“I’ve often thought it’s very sad that we live in two worlds that are so far apart in time from each other.”
Last night, assistant jailer and aspiring lawyer Peter Bradford sprung accused witch Victoria Winters from the Collinsport Gaol, so she could break into somebody’s house and steal a key piece of evidence in her case. Then he lied to opposing counsel about it, and indicated that he would perjure himself on the stand if required.
This morning, he feels bad about lying, so he’s planning to go to Reverend Trask and apologize.
I think it’s time for somebody to communicate to young Peter that he should stop coming up with new ideas, possibly through the medium of a prison sentence.
So here’s Peter and Vicki, standing around in — what do I call this, the prison’s living room? This is the only prison set they have, so Vicki spends a lot of time here, just wandering around loose like she’s an indoor cat who you can trust to stay home.
In this scene, Peter’s put on his coat to go out, apparently planning to leave Vicki on her own without a babysitter. It’s not exactly Orange Is the New Black around here.
But today’s episode is full of odd contradictions, challenging the viewer to make sense of it all.
For one thing, Peter’s shouting again. He’s supposed to be the new love interest for Vicki; he shouldn’t be frowning all the time. He’s clearly aiming for intense, and landing on petulant.
So, obviously, he’s the perfect match for Vicki.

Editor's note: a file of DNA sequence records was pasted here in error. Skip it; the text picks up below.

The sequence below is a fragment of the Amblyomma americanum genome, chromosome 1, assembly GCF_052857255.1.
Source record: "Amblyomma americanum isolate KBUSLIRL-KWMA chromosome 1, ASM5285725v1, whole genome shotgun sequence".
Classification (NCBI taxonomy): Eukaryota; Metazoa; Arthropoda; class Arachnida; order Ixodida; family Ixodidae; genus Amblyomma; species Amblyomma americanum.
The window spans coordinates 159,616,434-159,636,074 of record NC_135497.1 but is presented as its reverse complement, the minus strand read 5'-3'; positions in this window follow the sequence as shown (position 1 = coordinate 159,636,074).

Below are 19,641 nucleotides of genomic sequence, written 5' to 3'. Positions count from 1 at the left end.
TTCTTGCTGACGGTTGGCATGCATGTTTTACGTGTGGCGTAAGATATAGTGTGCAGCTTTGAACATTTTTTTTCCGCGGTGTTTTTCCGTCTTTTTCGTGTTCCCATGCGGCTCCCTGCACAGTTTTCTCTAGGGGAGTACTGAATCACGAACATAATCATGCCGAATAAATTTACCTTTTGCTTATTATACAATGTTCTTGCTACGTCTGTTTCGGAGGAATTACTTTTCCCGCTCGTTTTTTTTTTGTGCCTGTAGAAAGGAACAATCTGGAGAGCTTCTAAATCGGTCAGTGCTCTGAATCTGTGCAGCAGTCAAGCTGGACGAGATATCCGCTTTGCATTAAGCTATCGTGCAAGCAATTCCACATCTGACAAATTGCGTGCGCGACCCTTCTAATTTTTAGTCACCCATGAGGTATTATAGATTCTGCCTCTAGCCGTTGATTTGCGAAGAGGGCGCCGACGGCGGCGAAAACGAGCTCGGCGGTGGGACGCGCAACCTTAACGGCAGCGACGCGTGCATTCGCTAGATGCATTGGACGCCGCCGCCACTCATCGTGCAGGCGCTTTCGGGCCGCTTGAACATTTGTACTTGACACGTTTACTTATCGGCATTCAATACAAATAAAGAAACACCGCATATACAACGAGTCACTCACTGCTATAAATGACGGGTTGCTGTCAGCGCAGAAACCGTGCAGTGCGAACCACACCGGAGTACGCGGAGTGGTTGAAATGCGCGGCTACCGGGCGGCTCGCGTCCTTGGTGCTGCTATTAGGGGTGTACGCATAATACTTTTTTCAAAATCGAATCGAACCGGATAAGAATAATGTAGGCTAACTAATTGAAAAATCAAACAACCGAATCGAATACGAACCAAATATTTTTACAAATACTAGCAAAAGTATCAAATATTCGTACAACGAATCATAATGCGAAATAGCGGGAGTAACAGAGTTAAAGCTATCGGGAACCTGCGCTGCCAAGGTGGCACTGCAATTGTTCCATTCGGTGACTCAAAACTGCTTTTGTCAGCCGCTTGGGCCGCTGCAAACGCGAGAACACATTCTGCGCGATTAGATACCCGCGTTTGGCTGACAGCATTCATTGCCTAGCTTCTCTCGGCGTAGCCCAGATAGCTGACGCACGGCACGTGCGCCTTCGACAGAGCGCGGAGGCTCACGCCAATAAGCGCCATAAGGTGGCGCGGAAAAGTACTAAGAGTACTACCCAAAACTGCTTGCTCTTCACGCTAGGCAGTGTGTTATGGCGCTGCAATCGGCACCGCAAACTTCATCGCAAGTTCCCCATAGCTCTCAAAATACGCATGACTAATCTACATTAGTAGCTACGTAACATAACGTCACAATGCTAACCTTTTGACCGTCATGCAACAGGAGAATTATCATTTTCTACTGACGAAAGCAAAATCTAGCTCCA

Vicki: Peter, please — don’t go through with this.
Peter: Why are you so concerned about me? It’s your life that’s at stake, not mine.
Vicki: Because you’re the only person who’s shown any kindness and understanding to me.
So that’s kind of a big “screw you” to Jeremiah, Barnabas, Naomi and Sarah, but whatever.
But then she says, “I don’t want to see anything happen to you,” which I for one completely agree with. I don’t want to see anything happen to either of you, so if you could please step aside, you’re standing in the way of my favorite TV show.
Then Vicki walks across the room, strikes a pose and says, “I’ve often thought it’s very sad that we live in two worlds that are so far apart in time from each other.”
And apparently, we’re supposed to just accept that as a sentence that a human being actually said out loud in front of a camera.
I mean, I agree that it’s sad. But is it very sad?
Eventually, the conversation turns to the Collins family history that Vicki brought back with her from the 1960s, and Peter opens it up and starts browsing. You can tell that this is a soap opera, because he’s a guy and he’s skimming for personal tragedies, and not baseball scores.
As usual, he opens the book to the exact spot that unlocks today’s plot point. This book must have been published by the same people who made the radio on Gilligan’s Island.
Glancing at the book, Vicki realizes that Barnabas’ ten-year-old sister, Sarah, is going to die of exposure in two days.
You’d think that by now, Vicki would have learned to keep this kind of information to herself. But, no — she insists that Peter go and fetch Naomi, so Vicki can warn her to keep Sarah inside. Nobody on this show ever learns anything.
Then there’s a sequence that really makes you wonder if you actually understand this show at all, or if it could be some kind of coded communication to an underground resistance movement, like the numbers stations, or Duck Dynasty.